While I want an agent, I’m really in no rush. I fact, we decided today that I’m going to the PNWA conference in July, which is supposed to be one of the best in the nation. Lots of time is set aside specifically for working on pitches with agents and then pitching to them. I think I could get an agent on board easier in person than in an e-mail. As a published friend of mine said a wink-wink-nudge-nudge in person can help a lot, especially with the one-line pitch about “other girls in love with vampires.”
Of course my challenge is getting across how different Sacred Blood is from other series despite having a human girl, half-vampire, and werewolf. As my betas about that. This was intentional. This is why “Juliette won’t wait to be rescued, unlike other girls in love with vampires,” is my one-line pitch. I’m relying on the schema people have with Twilight, and setting it apart by saying right up front that she’s no Bella. Save Juliette? Ha! She saves herself, then goes into a literal battle and ends up saving everyone else too, ending up in the exact opposite situation of where she started in the book. Instead of being at Nathaniel’s mercy, he’s at hers. It’s wonderful. I’m proud of it. The ending is bittersweet, and the epilogue is brilliantly ambiguous, if I do say so myself. Perfect? No. But it’s wonderful. Speaking with agents in person may help me get across what I need to in a way I can’t via text. The conference in my schedule has helped alleviate the tension and feeling that this either happens soon or it won’t at all.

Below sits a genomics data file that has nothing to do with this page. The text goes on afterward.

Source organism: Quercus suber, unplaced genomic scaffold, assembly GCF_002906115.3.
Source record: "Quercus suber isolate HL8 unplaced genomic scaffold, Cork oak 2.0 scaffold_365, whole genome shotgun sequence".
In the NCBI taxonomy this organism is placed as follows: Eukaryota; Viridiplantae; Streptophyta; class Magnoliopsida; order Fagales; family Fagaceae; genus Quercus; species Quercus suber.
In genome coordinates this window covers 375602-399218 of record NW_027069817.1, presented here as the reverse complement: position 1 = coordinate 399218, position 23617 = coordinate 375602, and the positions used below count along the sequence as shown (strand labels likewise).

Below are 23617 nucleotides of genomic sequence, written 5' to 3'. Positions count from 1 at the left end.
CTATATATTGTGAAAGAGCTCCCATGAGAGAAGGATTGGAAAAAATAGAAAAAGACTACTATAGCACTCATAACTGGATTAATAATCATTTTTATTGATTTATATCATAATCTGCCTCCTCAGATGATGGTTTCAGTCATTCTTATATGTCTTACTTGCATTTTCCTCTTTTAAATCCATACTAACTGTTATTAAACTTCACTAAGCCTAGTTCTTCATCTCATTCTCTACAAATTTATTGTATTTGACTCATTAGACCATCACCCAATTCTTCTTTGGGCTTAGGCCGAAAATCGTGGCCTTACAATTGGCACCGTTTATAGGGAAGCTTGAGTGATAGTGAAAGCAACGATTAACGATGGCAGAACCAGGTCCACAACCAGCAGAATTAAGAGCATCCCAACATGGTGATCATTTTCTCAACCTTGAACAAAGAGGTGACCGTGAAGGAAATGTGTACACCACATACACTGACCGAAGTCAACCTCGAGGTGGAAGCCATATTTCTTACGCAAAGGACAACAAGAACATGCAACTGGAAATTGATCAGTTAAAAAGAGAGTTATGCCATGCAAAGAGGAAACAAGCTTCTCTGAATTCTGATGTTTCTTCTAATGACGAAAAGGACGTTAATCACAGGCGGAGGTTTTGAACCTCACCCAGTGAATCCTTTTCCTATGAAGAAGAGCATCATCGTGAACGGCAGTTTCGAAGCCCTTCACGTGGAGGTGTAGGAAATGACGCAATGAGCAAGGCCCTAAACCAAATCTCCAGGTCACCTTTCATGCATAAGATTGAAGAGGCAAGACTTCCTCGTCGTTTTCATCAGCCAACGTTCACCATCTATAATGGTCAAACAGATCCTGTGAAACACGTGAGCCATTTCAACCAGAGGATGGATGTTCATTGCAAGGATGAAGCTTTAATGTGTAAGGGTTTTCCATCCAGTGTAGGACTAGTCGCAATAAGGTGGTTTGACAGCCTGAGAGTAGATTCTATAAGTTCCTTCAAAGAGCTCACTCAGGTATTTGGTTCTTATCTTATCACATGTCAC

I am actually more worried about getting an offer from an agent who, upon having personal correspondence and conversation, ends up not being the right one for me. Turning down an agent would border on rude, at least in my mind. Now I don’t want to claim to be the next best-selling author any agent would be a fool to turn down. The wrong agent may not have the connections to get the deal that would turn my book into a best-seller, and I know that. Plus different editors would choose different things to have changed. But I do believe that Sacred Blood is worth the best agent I can get, meaning one who is as right for me as I am for that agent.
Just as a marriage between spouses won’t work well if it’s unidirectional, neither can an agent-writer marriage. Both sides need to work together, and this means both being right for the other. Knowing this doesn’t make the wait any easier to endure, but it does make the wait more peaceful, and in that way, it is a bit easier.